Eastbourne Memories - A Victorian Perspective

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Chap. XII.]                  Spelling Bees.                               153
under the presidency of a chairman, with a secretary at his side who possessed (or ought to have been chosen because he possessed) a clear good voice. It was his duty to call out certain words, the more puzzling the better, which the performers were required to spell letter "by letter in turn. The performer who made the fewest mistakes in the hour during which the trial of their brains took place, was adjudged to be the prize-winner, or prize-winners in the order of success. How many prizes were awarded, and what they were to be, depended on the financial position of the promoters as made possible by the number and amount of the entrance fees, etc. I must say that I should like to see " Spelling Bees " revived, for they constitute a much more healthy competition than most of those flaunted in the cheap newspapers of the present day.
The following account of a " Bee " held on January 27, 1876 is abridged from the Eastbourne Chronicle :—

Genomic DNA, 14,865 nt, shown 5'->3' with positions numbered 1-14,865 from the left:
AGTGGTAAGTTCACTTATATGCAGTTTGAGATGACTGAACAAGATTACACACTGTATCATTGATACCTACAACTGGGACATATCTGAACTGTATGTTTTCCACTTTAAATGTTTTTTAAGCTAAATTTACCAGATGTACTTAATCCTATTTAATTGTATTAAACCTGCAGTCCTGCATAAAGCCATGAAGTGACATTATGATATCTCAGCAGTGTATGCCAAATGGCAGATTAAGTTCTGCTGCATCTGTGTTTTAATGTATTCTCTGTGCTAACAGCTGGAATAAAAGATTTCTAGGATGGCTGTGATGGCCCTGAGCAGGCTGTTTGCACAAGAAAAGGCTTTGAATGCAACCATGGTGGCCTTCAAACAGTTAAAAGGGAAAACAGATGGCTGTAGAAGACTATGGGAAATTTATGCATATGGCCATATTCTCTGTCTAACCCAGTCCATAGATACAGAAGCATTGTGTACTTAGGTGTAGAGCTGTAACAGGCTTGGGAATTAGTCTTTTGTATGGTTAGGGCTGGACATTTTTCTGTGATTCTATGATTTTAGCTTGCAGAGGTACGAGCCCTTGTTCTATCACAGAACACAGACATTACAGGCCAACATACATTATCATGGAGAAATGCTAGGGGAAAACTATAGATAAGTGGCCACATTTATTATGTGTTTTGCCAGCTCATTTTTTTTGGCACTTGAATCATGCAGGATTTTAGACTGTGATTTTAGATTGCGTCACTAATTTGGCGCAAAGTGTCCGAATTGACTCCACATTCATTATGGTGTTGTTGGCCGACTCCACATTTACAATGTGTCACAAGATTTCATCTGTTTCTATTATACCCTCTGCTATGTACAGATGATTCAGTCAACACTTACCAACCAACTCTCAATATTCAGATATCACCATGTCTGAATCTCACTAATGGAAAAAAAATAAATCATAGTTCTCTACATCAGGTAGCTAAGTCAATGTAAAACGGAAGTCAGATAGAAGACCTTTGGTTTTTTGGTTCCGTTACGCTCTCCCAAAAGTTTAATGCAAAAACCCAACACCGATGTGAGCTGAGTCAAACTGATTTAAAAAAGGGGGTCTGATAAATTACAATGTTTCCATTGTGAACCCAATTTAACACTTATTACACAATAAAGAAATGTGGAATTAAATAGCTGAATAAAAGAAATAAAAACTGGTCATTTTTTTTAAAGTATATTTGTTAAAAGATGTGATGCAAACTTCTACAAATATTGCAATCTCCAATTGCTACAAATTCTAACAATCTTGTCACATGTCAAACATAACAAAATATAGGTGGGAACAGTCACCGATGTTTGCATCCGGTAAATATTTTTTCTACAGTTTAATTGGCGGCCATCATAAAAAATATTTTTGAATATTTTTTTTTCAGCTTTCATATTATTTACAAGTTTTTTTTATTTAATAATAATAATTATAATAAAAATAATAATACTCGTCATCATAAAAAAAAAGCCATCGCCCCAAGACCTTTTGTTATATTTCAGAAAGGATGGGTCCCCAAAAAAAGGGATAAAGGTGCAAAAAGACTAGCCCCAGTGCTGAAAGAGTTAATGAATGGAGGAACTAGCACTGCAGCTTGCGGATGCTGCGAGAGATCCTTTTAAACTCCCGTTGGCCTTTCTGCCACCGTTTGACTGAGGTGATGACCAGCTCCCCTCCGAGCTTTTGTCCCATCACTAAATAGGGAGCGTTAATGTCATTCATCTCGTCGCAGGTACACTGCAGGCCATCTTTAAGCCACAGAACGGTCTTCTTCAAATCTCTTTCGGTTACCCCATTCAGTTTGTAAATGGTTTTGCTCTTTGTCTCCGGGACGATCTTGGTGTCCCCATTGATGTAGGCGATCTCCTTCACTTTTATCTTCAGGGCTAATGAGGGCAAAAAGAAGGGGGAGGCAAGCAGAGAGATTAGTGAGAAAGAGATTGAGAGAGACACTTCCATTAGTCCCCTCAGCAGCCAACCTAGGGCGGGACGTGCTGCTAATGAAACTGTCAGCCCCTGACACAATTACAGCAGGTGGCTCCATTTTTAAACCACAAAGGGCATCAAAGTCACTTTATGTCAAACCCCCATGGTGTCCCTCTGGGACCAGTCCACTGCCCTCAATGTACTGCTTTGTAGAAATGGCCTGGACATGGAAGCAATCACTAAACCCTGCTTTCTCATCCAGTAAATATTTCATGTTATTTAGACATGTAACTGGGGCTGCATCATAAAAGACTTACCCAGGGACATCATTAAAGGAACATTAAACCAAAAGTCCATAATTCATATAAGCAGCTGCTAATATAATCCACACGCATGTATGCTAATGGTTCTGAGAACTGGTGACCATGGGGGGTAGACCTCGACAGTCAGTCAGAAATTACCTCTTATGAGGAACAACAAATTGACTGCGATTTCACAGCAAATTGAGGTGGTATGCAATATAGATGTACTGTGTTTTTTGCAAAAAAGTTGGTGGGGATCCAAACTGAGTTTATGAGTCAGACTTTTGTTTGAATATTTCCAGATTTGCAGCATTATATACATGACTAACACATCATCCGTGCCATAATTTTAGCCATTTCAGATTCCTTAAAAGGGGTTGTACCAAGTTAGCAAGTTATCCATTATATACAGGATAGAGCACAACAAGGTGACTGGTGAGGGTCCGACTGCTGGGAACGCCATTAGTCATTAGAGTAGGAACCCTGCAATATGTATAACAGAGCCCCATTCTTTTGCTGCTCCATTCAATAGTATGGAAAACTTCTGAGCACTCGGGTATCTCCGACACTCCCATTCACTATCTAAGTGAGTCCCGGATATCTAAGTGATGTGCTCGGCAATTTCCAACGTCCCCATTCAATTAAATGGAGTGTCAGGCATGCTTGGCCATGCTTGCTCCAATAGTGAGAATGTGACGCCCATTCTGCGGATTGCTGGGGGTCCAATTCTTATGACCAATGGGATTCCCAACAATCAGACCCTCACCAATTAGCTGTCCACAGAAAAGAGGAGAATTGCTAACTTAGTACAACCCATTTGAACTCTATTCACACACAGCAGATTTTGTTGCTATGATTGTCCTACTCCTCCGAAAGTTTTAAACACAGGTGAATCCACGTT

"The'Spelling Bee'of the Mutual Improvement Society, held on Thursday' Jan. 27, at the Assembly-room, brought one of the most densely-packed rooms which have ever been seen in East-Bourne—so great was the press, in fact, that scores had to be turned away, and to meet the disappointment thus felt it was at once decided to ' hive another swarm ' on an early occasion. The candidates numbered 60, and included a good proportion of ladies, though the fair sex had all been weeded out before the competitors were reduced to the five who won the prizes. Mr. F. W. H. Cavendish occupied the chair. The candidates were taken in three rounds of twenty, so that the audience might have a better opportunity of identifying the ' spellers.' The Rev. H. R. Whelpton acted as interrogator, assisted by Mr. J. Easter ; and Mr. E. Crake and Mr. W. Esam officiated as referees—the new edition of Webster's Dictionary doing duty as the standard of correctness. Eight words proved sufficient to dress the first score of competitors down to five, 'yield' and 'hypochondriac' doing sweeping execution. Of the second twenty, one stumbled at the first word ' wain,' and the remainder were ruled out by the interrogator for spelling by-law with an ' e,' when Webster gave it without. The referees were appealed to, and in consequence of the word being so frequently spelt ' bye-law,' they decided to allow it as correct.—The Chairman observed that with alJ due deference to Mr. Webster he thought he was wrong (laughter). Thre2 fell at the word 'amanuensis.' ' Eligibility' displaced one lady, while 'feoffee' eliminated from the list no fewer than five competitors, all ladies. Befoie the words ' apophthegm,' 'privilege,' 'systematically,' and 'adventitious,' the competitors vgot small by degrees and beautifully less,' till they were reduced to the number of five. The third twenty next made their appearance, and were first tried with ' lettuce,' which, as might have been expected, proved quite harmless. A chemist's son, above all others, fell a victim to ' laudanum,' while three competitors stumbled at ' apocrypha,' and three ladies and two gentlemen at ' oecumenical.' ' Subpoena ' summoned one lady to the ranks of those who had failed, and ' Deuteronomy ' settled the fate of three other candidates. When five only remained, these were joined by the other ten successful competitors, and then commenced the deciding contest. Three or four hard words were correctly spelled, after which five competitors were ruled out for omitting the ' p ' in 'comptroller,' but these were re-instated on an appeal being made to referees, the word being spelled both ways in the dictionary. 'Periwinkle' proved fatal to two, and 'synecdoche' swept away no less than six, including the last two ladies left. Ultimately the number was reduced to five, and the contest for "places' thereupon ensued. 'Orrery' left three in the vanguard and these were successively assaulted by the words ' unparalleled,' ' oolite,' ' menagerie,'
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